The evidence suggests that we are seeing a mass disruption in the corporate world like Gould’s recurring episodes of mass species extinction. Since 2000, over 50 percent of Fortune 500 companies have been acquired, merged, or declared bankruptcy, with no end in sight. In their wake, we are seeing a mass “speciation” of innovative corporate entities with largely new DNA, such as Amazon, Box, Facebook, Square, Twilio, Uber, WeWork, and Zappos.
Mass-extinction events don’t just happen for no reason. In the current extinction event, the causal factor is digital transformation.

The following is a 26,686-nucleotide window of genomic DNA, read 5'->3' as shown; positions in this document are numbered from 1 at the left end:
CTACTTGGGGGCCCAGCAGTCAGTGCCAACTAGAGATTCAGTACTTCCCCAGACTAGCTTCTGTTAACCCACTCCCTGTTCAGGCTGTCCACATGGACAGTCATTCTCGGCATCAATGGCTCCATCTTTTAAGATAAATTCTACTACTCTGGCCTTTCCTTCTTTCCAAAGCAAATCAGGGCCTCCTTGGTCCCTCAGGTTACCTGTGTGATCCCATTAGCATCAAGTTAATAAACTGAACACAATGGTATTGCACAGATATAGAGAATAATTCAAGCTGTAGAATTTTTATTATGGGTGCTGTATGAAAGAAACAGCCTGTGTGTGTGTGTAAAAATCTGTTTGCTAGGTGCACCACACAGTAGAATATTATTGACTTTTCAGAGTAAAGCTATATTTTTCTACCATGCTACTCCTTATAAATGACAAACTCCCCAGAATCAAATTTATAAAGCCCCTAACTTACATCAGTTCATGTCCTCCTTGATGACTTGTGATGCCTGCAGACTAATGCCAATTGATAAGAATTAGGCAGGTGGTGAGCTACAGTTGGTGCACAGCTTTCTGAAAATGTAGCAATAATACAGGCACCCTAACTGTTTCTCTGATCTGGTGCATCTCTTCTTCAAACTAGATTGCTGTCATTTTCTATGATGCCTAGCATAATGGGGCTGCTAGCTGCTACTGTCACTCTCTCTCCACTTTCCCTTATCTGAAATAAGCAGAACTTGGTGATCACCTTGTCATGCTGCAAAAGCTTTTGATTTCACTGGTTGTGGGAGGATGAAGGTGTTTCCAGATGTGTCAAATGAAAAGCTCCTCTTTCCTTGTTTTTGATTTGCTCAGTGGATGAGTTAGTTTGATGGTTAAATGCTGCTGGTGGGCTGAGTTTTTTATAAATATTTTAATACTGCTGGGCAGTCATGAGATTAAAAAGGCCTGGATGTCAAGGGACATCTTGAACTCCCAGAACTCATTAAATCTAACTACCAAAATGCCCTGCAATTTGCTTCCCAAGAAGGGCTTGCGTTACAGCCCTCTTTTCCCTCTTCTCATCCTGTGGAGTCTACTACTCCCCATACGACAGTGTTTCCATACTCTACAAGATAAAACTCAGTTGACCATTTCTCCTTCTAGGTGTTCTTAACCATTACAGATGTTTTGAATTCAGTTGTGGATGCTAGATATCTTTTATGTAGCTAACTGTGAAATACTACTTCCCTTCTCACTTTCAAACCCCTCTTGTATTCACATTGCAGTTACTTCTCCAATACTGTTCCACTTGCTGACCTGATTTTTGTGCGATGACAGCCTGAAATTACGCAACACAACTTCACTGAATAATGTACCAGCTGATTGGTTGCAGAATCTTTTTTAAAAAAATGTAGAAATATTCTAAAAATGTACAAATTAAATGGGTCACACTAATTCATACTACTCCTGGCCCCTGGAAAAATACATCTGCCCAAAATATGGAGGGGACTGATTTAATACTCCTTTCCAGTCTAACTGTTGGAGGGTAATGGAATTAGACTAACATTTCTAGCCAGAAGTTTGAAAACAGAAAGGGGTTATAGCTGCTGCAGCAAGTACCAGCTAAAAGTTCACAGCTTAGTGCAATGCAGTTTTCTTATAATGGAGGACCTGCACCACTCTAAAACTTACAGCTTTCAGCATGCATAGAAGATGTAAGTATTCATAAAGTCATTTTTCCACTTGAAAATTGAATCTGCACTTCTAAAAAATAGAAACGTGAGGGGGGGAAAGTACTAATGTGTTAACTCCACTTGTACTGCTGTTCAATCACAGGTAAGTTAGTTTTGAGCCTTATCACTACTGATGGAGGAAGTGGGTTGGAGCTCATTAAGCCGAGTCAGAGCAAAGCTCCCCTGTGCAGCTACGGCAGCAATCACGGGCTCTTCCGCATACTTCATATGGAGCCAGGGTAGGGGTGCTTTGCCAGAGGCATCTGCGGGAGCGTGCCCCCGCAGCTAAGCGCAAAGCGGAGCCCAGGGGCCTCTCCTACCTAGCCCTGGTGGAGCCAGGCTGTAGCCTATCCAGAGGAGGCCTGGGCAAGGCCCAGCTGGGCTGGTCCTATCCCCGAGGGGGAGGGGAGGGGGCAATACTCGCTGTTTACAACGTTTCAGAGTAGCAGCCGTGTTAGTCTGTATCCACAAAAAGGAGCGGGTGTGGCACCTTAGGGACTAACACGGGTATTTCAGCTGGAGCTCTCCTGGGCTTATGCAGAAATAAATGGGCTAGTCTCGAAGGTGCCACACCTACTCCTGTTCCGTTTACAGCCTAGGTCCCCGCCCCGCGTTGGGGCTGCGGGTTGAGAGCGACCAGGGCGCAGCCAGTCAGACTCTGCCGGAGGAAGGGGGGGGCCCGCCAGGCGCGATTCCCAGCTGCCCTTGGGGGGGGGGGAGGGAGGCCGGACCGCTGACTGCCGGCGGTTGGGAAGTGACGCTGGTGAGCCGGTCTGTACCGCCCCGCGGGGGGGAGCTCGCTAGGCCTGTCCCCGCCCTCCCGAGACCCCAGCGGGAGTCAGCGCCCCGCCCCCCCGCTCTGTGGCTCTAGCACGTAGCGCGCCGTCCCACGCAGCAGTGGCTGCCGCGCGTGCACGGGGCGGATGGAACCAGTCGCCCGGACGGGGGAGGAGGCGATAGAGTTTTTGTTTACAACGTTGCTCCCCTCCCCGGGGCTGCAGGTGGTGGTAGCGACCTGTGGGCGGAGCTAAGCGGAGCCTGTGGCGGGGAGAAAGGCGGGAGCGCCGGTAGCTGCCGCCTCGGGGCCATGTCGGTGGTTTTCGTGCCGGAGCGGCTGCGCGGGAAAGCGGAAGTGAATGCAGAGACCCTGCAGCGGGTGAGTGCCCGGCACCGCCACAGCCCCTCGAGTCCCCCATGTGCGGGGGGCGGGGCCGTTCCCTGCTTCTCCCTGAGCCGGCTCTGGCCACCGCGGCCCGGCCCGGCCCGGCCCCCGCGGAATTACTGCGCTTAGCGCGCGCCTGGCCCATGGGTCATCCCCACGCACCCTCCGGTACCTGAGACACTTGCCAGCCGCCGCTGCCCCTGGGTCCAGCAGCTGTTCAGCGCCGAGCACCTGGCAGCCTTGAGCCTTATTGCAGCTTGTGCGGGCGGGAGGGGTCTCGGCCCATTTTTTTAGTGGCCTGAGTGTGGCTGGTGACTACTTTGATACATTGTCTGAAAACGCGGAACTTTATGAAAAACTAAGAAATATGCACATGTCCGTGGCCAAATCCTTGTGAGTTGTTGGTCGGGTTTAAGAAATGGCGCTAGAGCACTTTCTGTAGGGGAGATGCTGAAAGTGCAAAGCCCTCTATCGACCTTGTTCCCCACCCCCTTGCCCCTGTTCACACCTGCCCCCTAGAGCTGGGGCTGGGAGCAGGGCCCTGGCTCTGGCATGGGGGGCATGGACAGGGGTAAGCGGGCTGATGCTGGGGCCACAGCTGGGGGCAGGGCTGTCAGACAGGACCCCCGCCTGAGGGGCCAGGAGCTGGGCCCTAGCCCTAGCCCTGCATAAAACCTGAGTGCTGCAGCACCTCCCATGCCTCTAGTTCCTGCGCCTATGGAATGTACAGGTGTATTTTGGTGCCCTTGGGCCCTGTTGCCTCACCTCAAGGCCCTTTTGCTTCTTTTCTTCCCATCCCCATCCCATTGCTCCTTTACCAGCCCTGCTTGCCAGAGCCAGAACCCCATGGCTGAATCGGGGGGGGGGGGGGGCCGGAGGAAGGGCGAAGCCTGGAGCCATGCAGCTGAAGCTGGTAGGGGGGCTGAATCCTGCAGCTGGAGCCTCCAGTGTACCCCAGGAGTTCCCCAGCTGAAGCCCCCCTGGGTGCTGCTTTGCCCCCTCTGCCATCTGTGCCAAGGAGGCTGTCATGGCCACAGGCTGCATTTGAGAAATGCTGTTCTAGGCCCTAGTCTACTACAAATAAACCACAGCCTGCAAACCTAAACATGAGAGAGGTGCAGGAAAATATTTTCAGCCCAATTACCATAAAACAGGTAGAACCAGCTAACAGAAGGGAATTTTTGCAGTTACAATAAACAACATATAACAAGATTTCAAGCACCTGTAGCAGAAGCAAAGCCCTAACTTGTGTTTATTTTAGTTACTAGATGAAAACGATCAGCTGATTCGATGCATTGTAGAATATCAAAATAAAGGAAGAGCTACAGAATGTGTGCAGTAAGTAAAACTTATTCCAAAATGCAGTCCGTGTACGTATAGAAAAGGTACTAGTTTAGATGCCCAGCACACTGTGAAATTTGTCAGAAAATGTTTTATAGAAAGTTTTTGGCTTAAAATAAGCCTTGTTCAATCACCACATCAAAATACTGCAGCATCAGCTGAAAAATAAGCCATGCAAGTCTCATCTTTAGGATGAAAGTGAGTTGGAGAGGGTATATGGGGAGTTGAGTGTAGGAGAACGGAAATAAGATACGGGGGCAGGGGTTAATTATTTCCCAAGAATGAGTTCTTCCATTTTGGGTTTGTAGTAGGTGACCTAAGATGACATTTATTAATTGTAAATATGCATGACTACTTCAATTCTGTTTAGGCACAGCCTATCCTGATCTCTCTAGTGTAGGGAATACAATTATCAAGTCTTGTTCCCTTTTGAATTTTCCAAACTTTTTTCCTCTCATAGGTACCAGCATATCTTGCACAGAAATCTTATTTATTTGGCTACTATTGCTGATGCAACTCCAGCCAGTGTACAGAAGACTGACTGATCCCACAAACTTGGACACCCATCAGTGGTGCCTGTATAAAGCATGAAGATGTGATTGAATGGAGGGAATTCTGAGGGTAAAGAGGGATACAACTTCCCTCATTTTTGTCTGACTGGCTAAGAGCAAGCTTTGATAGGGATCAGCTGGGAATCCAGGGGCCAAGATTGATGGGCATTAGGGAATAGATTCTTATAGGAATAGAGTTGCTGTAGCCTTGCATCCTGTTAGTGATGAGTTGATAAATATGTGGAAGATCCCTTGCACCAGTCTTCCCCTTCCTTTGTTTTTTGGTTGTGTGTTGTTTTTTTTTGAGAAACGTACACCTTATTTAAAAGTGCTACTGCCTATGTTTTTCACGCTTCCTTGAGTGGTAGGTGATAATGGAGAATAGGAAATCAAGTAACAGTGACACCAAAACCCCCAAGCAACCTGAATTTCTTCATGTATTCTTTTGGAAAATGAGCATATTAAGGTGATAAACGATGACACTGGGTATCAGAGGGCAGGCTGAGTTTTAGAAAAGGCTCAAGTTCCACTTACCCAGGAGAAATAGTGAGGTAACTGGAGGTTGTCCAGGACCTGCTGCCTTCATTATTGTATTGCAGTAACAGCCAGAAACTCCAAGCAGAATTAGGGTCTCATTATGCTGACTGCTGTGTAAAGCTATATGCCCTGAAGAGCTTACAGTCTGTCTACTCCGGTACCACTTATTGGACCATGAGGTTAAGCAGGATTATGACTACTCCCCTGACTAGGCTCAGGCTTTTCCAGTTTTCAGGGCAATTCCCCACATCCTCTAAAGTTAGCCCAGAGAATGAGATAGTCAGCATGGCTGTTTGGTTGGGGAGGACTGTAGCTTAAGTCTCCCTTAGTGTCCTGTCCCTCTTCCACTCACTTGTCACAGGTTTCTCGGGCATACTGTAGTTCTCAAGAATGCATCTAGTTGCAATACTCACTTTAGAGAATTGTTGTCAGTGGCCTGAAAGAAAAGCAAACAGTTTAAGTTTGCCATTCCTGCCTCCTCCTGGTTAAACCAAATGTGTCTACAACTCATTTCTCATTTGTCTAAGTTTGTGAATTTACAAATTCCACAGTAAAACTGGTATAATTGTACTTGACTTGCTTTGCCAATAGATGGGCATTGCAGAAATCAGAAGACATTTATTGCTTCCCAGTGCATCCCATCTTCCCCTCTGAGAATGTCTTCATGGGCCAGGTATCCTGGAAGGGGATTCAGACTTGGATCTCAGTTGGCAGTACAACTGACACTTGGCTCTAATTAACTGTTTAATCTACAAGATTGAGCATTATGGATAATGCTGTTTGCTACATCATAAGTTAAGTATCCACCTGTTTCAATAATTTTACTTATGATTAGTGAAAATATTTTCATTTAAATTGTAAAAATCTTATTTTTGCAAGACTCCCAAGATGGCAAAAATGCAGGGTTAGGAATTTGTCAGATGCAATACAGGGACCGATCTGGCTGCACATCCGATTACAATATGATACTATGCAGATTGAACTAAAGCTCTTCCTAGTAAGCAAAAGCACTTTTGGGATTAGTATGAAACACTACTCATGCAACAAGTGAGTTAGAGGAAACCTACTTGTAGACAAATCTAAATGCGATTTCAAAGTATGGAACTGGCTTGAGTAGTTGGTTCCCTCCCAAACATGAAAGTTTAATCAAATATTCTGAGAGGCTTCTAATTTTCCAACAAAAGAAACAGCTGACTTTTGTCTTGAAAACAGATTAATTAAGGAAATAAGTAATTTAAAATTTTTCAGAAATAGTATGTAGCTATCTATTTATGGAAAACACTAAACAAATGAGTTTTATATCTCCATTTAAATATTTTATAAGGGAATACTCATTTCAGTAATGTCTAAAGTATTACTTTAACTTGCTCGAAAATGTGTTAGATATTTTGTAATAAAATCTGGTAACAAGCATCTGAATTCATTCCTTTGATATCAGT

Awash in information
Digital transformation is everywhere on the agendas of corporate boards and has risen to the top of CEOs’ strategic plans. Before the ubiquity of the personal computer or the Internet, the late Harvard sociologist Daniel Bell predicted the advent of the Information Age in his seminal work The Coming of Post-Industrial Society.2 The resulting structural change in the global economy, he wrote, would be on the order of the Industrial Revolution. In the subsequent four decades, the dynamics of Moore’s law and the associated technological advances of minicomputers, relational databases, computers, the Internet, and the smartphone have created a thriving $2 trillion information-technology industry—much as Bell foretold.